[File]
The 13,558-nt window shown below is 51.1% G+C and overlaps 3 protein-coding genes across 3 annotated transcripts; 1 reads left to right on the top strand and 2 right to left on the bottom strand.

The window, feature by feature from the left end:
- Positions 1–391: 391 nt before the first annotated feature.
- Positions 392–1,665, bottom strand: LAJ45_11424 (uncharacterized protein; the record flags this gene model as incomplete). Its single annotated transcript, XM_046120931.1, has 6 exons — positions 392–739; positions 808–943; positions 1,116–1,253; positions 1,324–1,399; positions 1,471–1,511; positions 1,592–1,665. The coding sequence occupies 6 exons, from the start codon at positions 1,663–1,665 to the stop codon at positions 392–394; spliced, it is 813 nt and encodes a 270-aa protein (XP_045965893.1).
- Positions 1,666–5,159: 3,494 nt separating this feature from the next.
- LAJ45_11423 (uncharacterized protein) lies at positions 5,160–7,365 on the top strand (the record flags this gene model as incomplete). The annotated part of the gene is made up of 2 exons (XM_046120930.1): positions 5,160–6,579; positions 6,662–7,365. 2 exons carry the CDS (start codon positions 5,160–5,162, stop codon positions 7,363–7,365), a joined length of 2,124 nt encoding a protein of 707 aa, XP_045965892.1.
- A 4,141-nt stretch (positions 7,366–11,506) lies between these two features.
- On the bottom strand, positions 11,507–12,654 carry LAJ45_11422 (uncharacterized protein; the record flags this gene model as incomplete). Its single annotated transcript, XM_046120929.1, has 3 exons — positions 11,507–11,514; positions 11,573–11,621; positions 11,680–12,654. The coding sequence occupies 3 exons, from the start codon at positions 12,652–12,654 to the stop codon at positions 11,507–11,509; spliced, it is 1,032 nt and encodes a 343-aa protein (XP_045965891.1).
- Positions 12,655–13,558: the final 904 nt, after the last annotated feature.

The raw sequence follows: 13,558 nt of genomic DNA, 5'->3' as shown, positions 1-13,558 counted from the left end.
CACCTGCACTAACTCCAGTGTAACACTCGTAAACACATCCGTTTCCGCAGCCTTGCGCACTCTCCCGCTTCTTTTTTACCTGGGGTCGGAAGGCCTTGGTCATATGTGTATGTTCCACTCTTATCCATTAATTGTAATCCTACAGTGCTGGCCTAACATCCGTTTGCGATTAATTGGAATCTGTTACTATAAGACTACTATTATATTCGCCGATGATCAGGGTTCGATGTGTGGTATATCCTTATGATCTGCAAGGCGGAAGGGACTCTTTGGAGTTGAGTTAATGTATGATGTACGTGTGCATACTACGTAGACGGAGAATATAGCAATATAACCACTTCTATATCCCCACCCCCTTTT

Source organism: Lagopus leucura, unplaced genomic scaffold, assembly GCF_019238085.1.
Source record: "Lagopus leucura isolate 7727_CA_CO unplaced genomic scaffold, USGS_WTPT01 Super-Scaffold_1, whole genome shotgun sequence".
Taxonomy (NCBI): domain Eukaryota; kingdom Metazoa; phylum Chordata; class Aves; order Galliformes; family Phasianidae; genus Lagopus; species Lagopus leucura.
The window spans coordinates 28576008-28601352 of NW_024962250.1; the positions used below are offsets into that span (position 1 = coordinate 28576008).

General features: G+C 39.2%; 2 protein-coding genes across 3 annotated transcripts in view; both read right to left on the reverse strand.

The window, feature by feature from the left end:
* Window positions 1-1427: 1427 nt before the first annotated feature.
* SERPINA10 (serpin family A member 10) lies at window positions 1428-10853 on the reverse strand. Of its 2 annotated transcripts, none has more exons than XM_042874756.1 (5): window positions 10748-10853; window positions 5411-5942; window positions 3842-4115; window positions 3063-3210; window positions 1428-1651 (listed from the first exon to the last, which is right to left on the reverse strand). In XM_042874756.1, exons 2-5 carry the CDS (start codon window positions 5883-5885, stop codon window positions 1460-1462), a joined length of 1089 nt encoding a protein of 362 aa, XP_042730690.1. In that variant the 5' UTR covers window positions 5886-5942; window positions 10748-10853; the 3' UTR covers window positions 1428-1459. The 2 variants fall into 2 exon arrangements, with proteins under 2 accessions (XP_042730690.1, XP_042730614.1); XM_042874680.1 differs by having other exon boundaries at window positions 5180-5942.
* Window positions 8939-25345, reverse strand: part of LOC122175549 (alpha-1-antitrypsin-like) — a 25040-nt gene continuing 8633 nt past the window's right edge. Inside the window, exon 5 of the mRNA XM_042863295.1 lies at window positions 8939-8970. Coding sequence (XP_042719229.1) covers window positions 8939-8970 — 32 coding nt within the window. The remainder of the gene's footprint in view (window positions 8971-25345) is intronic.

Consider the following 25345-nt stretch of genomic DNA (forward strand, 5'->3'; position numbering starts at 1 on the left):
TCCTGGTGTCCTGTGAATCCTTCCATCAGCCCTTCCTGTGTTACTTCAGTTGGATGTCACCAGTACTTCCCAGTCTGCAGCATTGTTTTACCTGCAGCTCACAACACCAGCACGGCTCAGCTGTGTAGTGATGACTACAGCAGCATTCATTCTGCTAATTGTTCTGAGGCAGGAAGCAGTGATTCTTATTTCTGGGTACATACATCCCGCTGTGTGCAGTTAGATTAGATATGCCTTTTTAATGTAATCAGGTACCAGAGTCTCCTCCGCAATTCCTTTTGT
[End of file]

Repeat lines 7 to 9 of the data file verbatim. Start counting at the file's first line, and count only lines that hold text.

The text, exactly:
- A 4,141-nt stretch (positions 7,366–11,506) lies between these two features.
- On the bottom strand, positions 11,507–12,654 carry LAJ45_11422 (uncharacterized protein; the record flags this gene model as incomplete). Its single annotated transcript, XM_046120929.1, has 3 exons — positions 11,507–11,514; positions 11,573–11,621; positions 11,680–12,654. The coding sequence occupies 3 exons, from the start codon at positions 12,652–12,654 to the stop codon at positions 11,507–11,509; spliced, it is 1,032 nt and encodes a 343-aa protein (XP_045965891.1).
- Positions 12,655–13,558: the final 904 nt, after the last annotated feature.